|System: Wii, PS2, PSP||Review Rating Legend|
|Dev: Climax Group||1.0 - 1.9 = Avoid||4.0 - 4.4 = Great|
|Pub: Konami||2.0 - 2.4 = Poor||4.5 - 4.9 = Must Buy|
|Release: Dec.8, 2009||2.5 - 2.9 = Average||5.0 = The Best|
|Players: 1||3.0 - 3.4 = Fair|
|ESRB Rating: Mature||3.5 - 3.9 = Good|
In the late 90's, the 32-bit era gave birth to the survival horror genre. The two main series in the genre that had gamers playing during the day with their lights on were Resident Evil and Silent Hill. Resident Evil shocked players with its jump scares and zombies, while Silent Hill relied on a more psychological kind of terror. Both series are frightening in their own ways, but, personally, I've always found Silent Hill to be much more disturbing, and therefore more compelling to play. As a huge fan of the original Silent Hill, I was quite apprehensive about the idea of a "reimagining" of the classic title, especially since it would be on the Wii and implement motion controls into the experience. Thankfully, although the game does have its issues, it is still one of the most interesting and unique Silent Hill experiences to date.
Perhaps the game's greatest strength is that it doesn't just attempt to be a visually prettier remake of the original Silent Hill. Instead, besides the basics of it taking place in Silent Hill, revolving around Harry's search for his missing daughter Cheryl, and using some of the same character names, this is a completely new title. Even so, players will still be in control of Harry who manages to crash his car (doesn't he always) in the town of Silent Hill. Upon waking up after the accident, Harry notices that Cheryl is gone, as is most of his memory, leaving you to search the town for clues to her whereabouts while also trying to come to grips with his scrambled memories.
Before you get to take control of Harry, you're first psychologically profiled by the game. You are asked a series of odd questions that shed light on everything from your drinking habits to your sex life. These kinds of mind games are a big part of this title's experience, even going as far as starting off with a psychological warning as the game boots up stating that the game is playing you as much as you are playing it. Intermittently, throughout the title, you'll find yourself sitting across a desk from a therapist. He'll often question you, discuss various things that may pertain to what is currently going on in your adventure, and have you do things such as listing your perfect day of high school classes or even coloring in a picture of your house and family. Many of the questions he asks and the tasks he has you perform will actually shape your experience, adding a ton of replayability when done differently. Some examples of the changes that these things can cause may be as arbitrary as changing the color of your old house to more drastic and important differences such as determining the character's you'll meet or the way some characters will act. This aspect of the game is truly novel and interesting, making you want to play through the game several times just to see all of the possible differences.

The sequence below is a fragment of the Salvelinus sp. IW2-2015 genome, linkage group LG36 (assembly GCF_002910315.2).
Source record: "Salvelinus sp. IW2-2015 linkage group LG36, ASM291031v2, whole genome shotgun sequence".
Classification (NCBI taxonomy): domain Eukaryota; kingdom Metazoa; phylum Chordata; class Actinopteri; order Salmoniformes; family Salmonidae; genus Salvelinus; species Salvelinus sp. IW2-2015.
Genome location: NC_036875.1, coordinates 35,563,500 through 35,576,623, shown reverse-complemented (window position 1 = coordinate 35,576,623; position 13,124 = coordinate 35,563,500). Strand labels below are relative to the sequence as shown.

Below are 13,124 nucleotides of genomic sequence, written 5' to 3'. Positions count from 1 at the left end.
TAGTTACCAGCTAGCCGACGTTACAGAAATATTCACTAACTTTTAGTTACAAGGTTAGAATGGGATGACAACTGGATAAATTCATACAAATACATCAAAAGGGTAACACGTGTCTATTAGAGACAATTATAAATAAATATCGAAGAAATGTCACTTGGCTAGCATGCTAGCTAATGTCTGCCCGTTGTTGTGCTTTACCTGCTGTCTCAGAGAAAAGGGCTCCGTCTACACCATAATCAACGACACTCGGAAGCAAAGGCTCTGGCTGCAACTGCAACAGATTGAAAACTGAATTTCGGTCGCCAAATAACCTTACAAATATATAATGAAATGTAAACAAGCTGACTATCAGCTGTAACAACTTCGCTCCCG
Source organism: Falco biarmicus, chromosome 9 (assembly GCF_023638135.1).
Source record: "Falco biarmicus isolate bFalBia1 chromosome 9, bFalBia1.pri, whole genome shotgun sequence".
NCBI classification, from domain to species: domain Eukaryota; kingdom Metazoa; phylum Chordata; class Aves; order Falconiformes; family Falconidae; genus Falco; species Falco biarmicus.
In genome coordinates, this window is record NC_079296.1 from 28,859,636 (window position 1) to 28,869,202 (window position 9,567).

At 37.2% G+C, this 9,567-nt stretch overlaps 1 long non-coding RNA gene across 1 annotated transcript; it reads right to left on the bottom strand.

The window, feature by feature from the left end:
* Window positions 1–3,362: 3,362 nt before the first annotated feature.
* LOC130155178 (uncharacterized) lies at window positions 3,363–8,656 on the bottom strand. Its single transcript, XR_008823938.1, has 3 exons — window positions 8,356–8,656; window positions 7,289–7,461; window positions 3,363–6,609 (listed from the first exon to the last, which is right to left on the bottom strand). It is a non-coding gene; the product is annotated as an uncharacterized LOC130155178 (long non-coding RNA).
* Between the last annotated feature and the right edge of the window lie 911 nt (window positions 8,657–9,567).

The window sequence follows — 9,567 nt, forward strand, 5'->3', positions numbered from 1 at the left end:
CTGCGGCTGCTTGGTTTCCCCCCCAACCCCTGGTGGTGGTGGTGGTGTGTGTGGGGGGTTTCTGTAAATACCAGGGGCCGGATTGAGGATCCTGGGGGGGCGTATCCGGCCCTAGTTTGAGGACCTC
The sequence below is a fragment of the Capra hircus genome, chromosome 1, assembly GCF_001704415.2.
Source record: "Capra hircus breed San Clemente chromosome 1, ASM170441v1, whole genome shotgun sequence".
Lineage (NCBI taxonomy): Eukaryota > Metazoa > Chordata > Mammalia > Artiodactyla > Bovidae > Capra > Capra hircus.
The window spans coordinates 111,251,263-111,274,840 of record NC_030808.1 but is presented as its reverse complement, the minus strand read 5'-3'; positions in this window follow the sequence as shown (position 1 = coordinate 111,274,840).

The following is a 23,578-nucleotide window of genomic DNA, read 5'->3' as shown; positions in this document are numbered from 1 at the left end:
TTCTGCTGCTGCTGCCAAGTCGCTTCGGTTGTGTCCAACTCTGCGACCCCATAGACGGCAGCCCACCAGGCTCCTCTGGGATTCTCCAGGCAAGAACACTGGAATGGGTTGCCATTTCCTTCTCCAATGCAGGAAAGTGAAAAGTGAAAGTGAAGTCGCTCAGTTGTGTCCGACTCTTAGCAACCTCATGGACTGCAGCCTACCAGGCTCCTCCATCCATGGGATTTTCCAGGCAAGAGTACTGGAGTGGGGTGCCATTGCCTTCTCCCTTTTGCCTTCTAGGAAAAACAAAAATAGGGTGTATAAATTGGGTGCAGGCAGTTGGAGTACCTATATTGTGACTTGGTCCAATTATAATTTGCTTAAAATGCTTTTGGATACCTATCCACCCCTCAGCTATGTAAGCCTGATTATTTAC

While exploring Silent Hill, you'll need to make use of your cell phone. This device is pretty well integrated into the experience and can be used to save the game, as your map, to hear incoming calls and messages, and even as a camera. Throughout the game you'll find apparitions that need to be photographed, discarded mementos from someone else's life that need to be collected, and random items of interest that will all result in either voice or text messages being received. These voice messages can be really interesting as well as quite unsettling, and will come through the speaker on your Wii Remote, making them sound even more distorted and otherworldly. The map function of your phone can also be somewhat useful, although much of the game's exploration is quite linear in nature, usually only involving one path/door to take.
Players will control Harry's movements with the analog stick while aiming a flashlight and turning by pointing the Wii Remote. This works well when exploring the ins and outs of the dark and snow-covered town, pulling you further into the experience as you shine light onto whatever you wish to illuminate. The lighting effects caused by the flashlight are quite good, accurately creating shadows that change in size and positioning depending on how you're pointing it and where you're located. The shadows cast by your flashlight really add to the creepy vibe of the game and can occasionally cause a scare or two by themselves.